A comprehensive study involving over 30 thousand participants found that people with high levels of Vitamin D can lower the risk of developing cancer, specifically liver cancer.
Vitamin D, otherwise known as “the sunshine vitamin”, is produced by the skin when exposed to sunlight. One of its most important functions in regulating the absorption of calcium and phosphorous to maintain normal function of the immune system. More so, Vitamin D is important for keeping bones and teeth healthy as well as strengthening the body against certain diseases. Previous studies have found that low levels of vitamin D can lead to bone abnormalities including osteomalacia and osteoporosis.
According to this study, which was published in the journal, BMJ, people with higher levels of Vitamin D had a 20 percent decreased risk of developing overall cancer.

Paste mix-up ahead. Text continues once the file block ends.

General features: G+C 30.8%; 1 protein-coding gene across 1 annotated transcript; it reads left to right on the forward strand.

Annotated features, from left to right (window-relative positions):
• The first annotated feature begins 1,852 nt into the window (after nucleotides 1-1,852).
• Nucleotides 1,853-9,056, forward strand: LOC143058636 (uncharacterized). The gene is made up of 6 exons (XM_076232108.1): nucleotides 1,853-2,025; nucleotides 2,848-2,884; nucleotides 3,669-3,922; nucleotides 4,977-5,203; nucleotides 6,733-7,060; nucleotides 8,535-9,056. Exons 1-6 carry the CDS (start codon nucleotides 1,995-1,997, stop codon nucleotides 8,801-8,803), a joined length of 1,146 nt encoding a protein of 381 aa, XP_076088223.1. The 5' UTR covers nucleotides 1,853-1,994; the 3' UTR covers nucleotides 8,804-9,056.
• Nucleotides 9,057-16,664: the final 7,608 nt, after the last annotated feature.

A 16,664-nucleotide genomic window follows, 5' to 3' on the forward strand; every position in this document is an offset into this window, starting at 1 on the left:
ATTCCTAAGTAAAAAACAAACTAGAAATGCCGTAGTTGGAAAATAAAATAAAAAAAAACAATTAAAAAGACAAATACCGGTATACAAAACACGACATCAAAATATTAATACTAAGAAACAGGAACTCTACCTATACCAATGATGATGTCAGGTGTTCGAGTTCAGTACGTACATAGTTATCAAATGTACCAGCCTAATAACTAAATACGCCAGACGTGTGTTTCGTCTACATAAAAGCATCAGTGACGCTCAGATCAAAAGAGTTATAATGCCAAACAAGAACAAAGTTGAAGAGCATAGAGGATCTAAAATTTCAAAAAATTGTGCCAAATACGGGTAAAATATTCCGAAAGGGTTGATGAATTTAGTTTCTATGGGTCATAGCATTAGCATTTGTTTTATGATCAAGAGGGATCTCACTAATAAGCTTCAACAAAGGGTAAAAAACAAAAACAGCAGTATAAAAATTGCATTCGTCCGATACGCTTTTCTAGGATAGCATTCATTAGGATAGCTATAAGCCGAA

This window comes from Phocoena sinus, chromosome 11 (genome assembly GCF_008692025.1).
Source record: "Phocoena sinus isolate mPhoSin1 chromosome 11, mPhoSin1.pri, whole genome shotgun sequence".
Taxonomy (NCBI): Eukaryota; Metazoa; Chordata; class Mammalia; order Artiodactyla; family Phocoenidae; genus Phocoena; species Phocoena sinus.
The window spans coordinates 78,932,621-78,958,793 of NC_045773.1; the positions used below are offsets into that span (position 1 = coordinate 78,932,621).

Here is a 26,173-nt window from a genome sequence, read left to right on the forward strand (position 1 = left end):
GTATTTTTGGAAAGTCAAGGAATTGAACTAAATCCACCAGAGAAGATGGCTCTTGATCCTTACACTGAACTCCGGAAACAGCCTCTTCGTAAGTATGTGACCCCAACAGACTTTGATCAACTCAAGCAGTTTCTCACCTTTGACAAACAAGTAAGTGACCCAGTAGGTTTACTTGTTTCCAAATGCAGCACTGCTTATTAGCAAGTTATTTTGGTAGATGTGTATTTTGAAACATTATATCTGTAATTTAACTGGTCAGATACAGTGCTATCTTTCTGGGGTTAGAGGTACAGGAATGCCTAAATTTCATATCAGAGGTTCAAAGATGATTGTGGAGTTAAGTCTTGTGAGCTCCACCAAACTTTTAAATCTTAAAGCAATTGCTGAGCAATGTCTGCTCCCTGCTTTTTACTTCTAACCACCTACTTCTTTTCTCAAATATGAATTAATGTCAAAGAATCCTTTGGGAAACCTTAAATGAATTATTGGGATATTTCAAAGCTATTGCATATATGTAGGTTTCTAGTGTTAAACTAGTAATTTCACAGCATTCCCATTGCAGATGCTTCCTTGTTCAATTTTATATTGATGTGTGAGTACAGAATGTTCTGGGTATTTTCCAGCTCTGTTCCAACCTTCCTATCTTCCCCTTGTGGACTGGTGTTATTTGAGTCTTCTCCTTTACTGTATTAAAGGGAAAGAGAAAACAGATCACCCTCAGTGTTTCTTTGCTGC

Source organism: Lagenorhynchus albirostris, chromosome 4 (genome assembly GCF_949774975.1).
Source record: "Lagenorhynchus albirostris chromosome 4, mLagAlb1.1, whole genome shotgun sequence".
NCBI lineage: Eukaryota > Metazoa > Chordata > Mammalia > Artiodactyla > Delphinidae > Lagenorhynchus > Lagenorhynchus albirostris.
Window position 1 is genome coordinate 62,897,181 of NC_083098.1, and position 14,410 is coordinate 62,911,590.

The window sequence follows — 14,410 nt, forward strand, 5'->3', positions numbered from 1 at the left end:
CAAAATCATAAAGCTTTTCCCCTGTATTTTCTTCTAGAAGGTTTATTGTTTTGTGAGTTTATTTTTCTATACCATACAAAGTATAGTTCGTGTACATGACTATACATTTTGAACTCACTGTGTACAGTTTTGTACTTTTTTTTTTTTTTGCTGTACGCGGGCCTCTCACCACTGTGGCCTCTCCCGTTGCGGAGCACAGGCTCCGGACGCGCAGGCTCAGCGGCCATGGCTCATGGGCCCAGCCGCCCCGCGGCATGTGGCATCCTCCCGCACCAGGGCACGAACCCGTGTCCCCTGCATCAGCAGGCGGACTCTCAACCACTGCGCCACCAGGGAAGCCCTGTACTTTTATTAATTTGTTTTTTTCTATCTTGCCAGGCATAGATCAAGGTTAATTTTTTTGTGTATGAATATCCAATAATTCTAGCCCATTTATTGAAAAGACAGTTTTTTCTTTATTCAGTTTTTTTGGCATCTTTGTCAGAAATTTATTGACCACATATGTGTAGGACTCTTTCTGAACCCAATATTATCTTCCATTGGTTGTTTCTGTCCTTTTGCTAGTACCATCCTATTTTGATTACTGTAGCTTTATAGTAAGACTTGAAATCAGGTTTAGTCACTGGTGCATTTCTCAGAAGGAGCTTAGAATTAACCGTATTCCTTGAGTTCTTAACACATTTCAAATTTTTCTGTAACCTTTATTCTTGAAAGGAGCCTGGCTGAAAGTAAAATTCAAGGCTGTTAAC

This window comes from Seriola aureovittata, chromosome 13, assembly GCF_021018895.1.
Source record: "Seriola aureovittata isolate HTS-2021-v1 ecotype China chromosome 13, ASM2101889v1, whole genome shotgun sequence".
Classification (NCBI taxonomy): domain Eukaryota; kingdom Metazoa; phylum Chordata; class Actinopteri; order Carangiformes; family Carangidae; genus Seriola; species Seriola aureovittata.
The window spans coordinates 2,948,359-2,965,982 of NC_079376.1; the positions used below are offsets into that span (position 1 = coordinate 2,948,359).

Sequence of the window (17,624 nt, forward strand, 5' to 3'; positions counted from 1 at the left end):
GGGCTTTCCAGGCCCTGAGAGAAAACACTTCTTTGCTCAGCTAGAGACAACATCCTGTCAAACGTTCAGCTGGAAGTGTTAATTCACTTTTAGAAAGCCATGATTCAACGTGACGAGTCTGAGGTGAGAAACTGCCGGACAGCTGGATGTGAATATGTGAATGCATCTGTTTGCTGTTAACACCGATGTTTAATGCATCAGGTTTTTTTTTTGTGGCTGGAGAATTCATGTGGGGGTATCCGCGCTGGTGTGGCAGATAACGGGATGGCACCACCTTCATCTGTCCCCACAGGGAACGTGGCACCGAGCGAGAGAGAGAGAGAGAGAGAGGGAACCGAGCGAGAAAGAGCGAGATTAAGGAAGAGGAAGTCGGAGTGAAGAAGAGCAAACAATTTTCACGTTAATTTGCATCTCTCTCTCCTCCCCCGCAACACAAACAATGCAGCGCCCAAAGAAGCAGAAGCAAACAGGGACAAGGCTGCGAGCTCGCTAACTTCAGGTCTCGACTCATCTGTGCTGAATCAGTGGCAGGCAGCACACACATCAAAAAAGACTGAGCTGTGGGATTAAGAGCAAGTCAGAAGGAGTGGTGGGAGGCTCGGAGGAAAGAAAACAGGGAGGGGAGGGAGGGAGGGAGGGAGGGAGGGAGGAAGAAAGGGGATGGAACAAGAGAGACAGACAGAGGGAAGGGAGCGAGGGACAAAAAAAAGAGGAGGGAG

Japanese scientists analyzed data from taken from the Japan Public Health Center-based Prospective Study, involving 33,736 male and female participants aged between 50 to 68 years.
The participants had to provide detailed information on their medical history, diet, and lifestyle, as well as blood samples so as to measure the vitamin levels.
Researchers accounted for the varying vitamin levels, as they shifted depending on the seasons. After doing so, the scientists split the participants into four groups, ranging from the lowest to the highest levels of vitamin D.
The participants were monitored for nearly 16 years, during which more than 3 thousand new cases of cancer were recorded.
According to the study, higher levels of the vitamin were linked with a 30-50 percent lower risk of liver cancer, and this association was more apparent in men than in women.
No link was found for lung or prostate cancer, and the researchers said that none of the cancers analysed revealed an increased risk associated with higher vitamin D levels.
The results remained largely unchanged after controlling for additional dietary factors and after further examinations to test the validity of the findings.
Image Source: Health.mil
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